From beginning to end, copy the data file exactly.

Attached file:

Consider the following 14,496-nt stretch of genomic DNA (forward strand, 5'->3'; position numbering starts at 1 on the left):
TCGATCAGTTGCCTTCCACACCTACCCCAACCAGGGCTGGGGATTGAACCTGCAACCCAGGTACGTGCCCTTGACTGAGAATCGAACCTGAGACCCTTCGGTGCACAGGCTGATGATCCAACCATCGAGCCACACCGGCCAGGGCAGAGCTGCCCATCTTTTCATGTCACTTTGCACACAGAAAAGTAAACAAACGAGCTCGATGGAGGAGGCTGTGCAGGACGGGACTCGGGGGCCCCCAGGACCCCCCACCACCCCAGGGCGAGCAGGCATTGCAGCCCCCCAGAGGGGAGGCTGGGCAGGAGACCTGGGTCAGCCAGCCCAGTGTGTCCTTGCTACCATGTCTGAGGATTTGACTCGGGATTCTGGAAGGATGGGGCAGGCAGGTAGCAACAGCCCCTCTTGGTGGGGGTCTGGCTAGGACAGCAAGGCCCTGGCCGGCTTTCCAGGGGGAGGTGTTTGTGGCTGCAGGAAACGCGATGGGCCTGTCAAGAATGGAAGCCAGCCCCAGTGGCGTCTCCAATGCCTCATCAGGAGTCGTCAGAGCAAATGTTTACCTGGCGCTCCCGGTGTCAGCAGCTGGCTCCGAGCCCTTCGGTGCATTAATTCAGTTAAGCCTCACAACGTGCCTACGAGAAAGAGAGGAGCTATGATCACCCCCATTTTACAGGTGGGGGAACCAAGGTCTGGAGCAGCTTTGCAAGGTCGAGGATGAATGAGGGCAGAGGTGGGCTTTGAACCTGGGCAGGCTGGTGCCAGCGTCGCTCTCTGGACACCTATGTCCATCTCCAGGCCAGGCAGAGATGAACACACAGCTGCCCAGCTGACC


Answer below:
Consider the following 14,496-nt stretch of genomic DNA (forward strand, 5'->3'; position numbering starts at 1 on the left):
TCGATCAGTTGCCTTCCACACCTACCCCAACCAGGGCTGGGGATTGAACCTGCAACCCAGGTACGTGCCCTTGACTGAGAATCGAACCTGAGACCCTTCGGTGCACAGGCTGATGATCCAACCATCGAGCCACACCGGCCAGGGCAGAGCTGCCCATCTTTTCATGTCACTTTGCACACAGAAAAGTAAACAAACGAGCTCGATGGAGGAGGCTGTGCAGGACGGGACTCGGGGGCCCCCAGGACCCCCCACCACCCCAGGGCGAGCAGGCATTGCAGCCCCCCAGAGGGGAGGCTGGGCAGGAGACCTGGGTCAGCCAGCCCAGTGTGTCCTTGCTACCATGTCTGAGGATTTGACTCGGGATTCTGGAAGGATGGGGCAGGCAGGTAGCAACAGCCCCTCTTGGTGGGGGTCTGGCTAGGACAGCAAGGCCCTGGCCGGCTTTCCAGGGGGAGGTGTTTGTGGCTGCAGGAAACGCGATGGGCCTGTCAAGAATGGAAGCCAGCCCCAGTGGCGTCTCCAATGCCTCATCAGGAGTCGTCAGAGCAAATGTTTACCTGGCGCTCCCGGTGTCAGCAGCTGGCTCCGAGCCCTTCGGTGCATTAATTCAGTTAAGCCTCACAACGTGCCTACGAGAAAGAGAGGAGCTATGATCACCCCCATTTTACAGGTGGGGGAACCAAGGTCTGGAGCAGCTTTGCAAGGTCGAGGATGAATGAGGGCAGAGGTGGGCTTTGAACCTGGGCAGGCTGGTGCCAGCGTCGCTCTCTGGACACCTATGTCCATCTCCAGGCCAGGCAGAGATGAACACACAGCTGCCCAGCTGACC